Bullying: spotting it and stopping it

Bully

Bullying is a feature of daily life for many young children, to varying degrees. As a parent, you should look out for the signs that your child is being bullied. They won’t always come home crying with ripped clothes and bruises – most bullying is psychological. It could be face to face or it could be done via email or mobile phone.

Look for the warning signs.

  • bruises
  • broken or missing possessions
  • your child is withdrawn
  • changes in eating habits
  • sleeping badly
  • complaints of headaches or stomach aches
  • bedwetting
  • worrying about going to school
  • unexplained bad behaviour

If you have any cause for concern, you need to speak to your child about it in a way that is not aggressive or demanding. Bullied children can feel very embarrassed and lonely, and the last thing they need is confrontation or the feeling that you are trying to force information out of them.

If your child is being bullied, or terrorised or just teased (all will feel dreadful to them), you must reassure them that you will help them tackle it, but be wary of putting more fear into them. They might say you can’t tell the teachers or anyone’s parents because the bullying will increase – an often irrational fear but an understandable one in many cases.

Both you and your child should be confident in the knowledge that many bullies have self-esteem issues of their own, and the reason for their being bullies is because of a need to regain power after being bullied themselves. They may have been bullied at a previous school, or they may have a bullying older sibling at home. Many people have told how they have diffused bullying simply by talking to the bullies and sorting things out. The direct approach can often have a hugely positive effect.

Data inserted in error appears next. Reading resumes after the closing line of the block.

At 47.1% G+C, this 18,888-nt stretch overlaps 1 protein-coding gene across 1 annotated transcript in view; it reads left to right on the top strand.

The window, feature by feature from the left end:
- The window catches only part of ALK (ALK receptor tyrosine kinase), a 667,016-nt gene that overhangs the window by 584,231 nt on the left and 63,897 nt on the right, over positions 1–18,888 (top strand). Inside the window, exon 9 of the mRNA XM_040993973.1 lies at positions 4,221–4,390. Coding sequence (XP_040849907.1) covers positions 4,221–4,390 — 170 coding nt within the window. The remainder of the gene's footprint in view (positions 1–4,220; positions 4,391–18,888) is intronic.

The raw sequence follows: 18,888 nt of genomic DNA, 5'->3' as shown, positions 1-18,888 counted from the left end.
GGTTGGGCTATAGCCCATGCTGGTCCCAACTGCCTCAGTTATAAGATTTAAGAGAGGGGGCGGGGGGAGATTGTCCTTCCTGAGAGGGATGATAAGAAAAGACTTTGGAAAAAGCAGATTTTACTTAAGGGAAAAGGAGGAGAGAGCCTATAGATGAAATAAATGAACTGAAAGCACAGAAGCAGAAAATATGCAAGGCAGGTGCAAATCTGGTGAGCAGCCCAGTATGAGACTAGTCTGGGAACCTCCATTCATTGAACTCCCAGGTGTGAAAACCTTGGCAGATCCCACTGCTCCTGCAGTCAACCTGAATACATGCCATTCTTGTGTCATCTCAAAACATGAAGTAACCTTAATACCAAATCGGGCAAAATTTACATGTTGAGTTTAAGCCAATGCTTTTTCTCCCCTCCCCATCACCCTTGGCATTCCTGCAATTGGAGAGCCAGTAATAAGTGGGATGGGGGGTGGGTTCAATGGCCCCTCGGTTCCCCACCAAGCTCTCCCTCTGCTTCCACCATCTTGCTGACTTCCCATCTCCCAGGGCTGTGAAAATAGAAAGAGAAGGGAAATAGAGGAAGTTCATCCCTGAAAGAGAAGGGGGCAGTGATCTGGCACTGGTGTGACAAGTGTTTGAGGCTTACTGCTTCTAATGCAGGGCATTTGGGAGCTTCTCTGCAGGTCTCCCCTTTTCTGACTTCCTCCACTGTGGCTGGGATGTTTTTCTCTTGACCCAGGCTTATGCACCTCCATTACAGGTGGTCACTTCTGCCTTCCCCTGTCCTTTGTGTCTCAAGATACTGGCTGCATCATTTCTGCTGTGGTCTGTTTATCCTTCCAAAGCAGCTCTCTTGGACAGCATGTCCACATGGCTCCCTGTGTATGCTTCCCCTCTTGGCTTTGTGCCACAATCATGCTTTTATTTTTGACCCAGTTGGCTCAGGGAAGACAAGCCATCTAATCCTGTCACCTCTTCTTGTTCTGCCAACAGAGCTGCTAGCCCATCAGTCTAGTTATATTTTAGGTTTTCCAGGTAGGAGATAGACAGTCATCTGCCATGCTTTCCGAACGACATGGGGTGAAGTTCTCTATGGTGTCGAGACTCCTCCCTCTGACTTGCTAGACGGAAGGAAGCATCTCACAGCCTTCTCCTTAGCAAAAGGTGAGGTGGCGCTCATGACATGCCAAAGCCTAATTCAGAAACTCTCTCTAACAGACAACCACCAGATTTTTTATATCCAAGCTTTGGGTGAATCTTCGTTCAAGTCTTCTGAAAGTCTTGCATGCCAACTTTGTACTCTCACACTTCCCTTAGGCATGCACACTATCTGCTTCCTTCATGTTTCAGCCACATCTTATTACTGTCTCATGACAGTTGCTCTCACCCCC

Tips on coping with verbal abuse

Mandy Cassidy of LighterLife has these tips for coping with bullying:

  • Respond, don’t react: When you react by becoming sarcastic, tearful or emotional, you feed into that type of bullying behaviour. Take a moment and pause. Stay calm and come back to the bully with an assertive response, but not in an aggressive or sarcastic manner. Let them know how you feel about their remark. Ask them assertively, not to repeat it again. Alternatively you can respond with, “Yes, I am overweight. I’m wondering why you are coming back to me on that?”
  • Keep an eye on your body language and facial expressions. Avoid scowling, finger-pointing or defensive gestures. Angry gestures can make the situation worse, even if you speak calmly.
  • Respond in a respectful way. Many people use hurtful words because they don’t know how else to express themselves, so it won’t help to act the way they do. Instead, set a good example by treating them with the respect you’d like them to give you.
  • Be positive – Continue to talk to yourself in a positive way.  Tell yourself, ‘I am a valuable person’.  Training yourself to understand and believing this will give you confidence. Affirmations of this kind are the method of simply repeating a positive phrase in front of the mirror, in the car, or writing it on paper. Whenever you catch myself thinking something negative, try to “change that thought” to a new more affirming one.
  • Imagine yourself at your most confident and notice how you’re standing, talking, your posture and your manner. Then, bring that image to mind when you’re faced with a difficult situation in which you feel compromised by someone who behaves in a bullying way. Feeling confident and adopting that confidence will help to ensure that you do not ‘give your power away’ to the other person.

Useful books on bullying and self-esteem

Bullying by Karen Sullivan – how to spot it and how to stop it.
The Confident Child by Terri Apter – how to raise children to believe in themselves.

Leave a Reply

Your email address will not be published. Required fields are marked *